France's scientific community has united to oppose policies outlined in a leaked draft of a proposed research law, claiming that it breaks funding promises made to a sector "in danger", writes Jane Marshall in Paris.
University presidents, groups representing researchers and students, and a statutory consultative body have condemned proposals in the "confidential" working paper. The legislation comes a year after a revolt by researchers against inadequate funding and cuts in tenured posts led to President Chirac promising to make research a priority.
The leaked paper gives details of a new strategic research and innovation council and a national research agency for allocating funds. New centres of research and higher education (PRES) will be set up initially for five years on university sites to "allow the different French public parties - universities, research organisations, grandes écoles and teaching hospitals - to combine forces". The research centres, which might include private firms, could be set up by local authorities.
Measures to "make the work of establishments and researchers easier" include reversing the "precautionary" administrative system and replacing it with one of "responsibility based on confidence". Financial controls would be lifted and budgetary regulations eased for research organisations, which would also have constraints on contracts with government bodies lifted.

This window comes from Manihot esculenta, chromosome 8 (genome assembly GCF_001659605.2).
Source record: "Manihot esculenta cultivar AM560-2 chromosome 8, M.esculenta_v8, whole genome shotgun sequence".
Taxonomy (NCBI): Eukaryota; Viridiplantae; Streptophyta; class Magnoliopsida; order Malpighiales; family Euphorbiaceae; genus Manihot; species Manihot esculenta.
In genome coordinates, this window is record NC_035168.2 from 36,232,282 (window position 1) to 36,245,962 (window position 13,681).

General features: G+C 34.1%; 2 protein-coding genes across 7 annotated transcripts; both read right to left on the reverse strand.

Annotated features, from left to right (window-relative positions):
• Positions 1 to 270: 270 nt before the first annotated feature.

The paper also puts forward long-term employment plans for researchers and enseignants-chercheurs , who teach and carry out research in universities.
Other measures aim to encourage young PhDs, including merit promotions and two or three-year associate researcher contracts.
But the 88-page draft, obtained by researchers' union SNCS-FSU and published on its website, has met with disappointment and anger among members of the academic and scientific community.
University presidents said there was "a risk of major conflict" over the proposals. They denounced the "refusal to consider universities as full research operators" that could manage global research budgets; inadequate funding programmes; and "diversion" of the PRES project that "could lead to dismembering of the universities".
Action group Sauvons la Recherche! condemned the draft as "totally against the demands of the scientific community". It claimed the budget figures in the paper would fail to honour President Chirac's promise to spend 3 per cent of France's GDP on research by 2010.